It was a fun trip as we were actually in Ireland for St. Patty’s Day. I think it also was a defining moment for my son, who got the the travel bug. Inspiration was all over the place, from the floats in the parade in Dublin to advertising signs in the Guinness tour to just about everything in Paris (I love Paris!)

San Antonio 2010

We took a weekend trip with some friends to San Antonio where my son got served a cinnamon roll the size of his head. My main inspiration from this trip was the textiles. I’ve been working on projects to bring more color and pattern into my life – both in home decor and my clothing and what better place to look than Mexican design.

Chicago 2010

2010 was a year of travel. We went back home for my son’s grandparents 40th anniversary, I think (or that may have been a different trip. Oh well.) They actually live in Wisconsin but flew into Chicago because, well, it’s Chicago and a pretty cool town. It was fun to see the house I grew up in but the biggest thrill of the trip was to go downtown and visit the museums. One of my favorite’s is the Museum of Science and Industry. They have an exhibit there I always visit – Colleen Moore’s Fairy Castle – which is basically a dollhouse for the rich. I’ve been wanting to make a dollhouse now for years and this is always inspiring. Unfortunately I didn’t get any pictures of it.

Italy 2011

My son’s art history class was planning a trip to Italy during spring break of his junior year of high school. I thought I’d chaperone him until I saw the prices (tour guides are expensive, y’all). I asked him if he wanted to go with his class or just wanted to go. He didn’t mind if it wasn’t with his class and I booked us a room in the heart of Rome at half the price. It had been about 20 years since I had been to Italy and it was fun sharing this trip with my son.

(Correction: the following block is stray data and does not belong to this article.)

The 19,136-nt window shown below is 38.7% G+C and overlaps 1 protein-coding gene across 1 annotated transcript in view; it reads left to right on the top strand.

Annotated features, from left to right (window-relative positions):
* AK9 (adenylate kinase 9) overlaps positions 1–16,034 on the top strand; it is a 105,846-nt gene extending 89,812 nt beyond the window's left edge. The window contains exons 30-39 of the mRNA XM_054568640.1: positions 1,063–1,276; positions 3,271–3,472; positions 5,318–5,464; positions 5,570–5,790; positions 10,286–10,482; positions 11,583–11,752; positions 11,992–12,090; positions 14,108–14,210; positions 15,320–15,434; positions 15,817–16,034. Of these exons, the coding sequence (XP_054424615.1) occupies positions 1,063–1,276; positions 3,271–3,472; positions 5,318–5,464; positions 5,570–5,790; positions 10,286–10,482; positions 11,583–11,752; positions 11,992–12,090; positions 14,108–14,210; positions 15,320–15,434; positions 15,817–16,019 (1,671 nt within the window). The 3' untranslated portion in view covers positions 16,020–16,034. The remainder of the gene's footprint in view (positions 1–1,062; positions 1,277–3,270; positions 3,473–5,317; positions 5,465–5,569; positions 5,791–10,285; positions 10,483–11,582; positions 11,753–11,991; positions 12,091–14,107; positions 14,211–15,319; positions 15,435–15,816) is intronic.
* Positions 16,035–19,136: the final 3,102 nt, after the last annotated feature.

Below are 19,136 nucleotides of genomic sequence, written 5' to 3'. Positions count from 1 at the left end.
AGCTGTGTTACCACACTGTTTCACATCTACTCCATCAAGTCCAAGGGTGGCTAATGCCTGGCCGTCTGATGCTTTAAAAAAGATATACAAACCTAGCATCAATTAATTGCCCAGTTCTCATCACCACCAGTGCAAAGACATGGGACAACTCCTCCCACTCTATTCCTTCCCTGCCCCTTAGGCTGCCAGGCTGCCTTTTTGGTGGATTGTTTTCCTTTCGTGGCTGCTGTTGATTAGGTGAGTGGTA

Paris 2018

The last real trip I took was in 2018 when my son took me to Paris. What can I say, I have a great son. When we were in France in 2010 it was a quick couple of days but this time we got to spend a whole week in the city. My son is an excellent travel companion as he found all the cool places to go. Sadly, most of the yarn shops (and the fashion museum) were closed for the holidays but we went to some fabulous exhibits. One of the things I was on the lookout for was flowers and even though the real ones weren’t in bloom, Paris didn’t disappoint.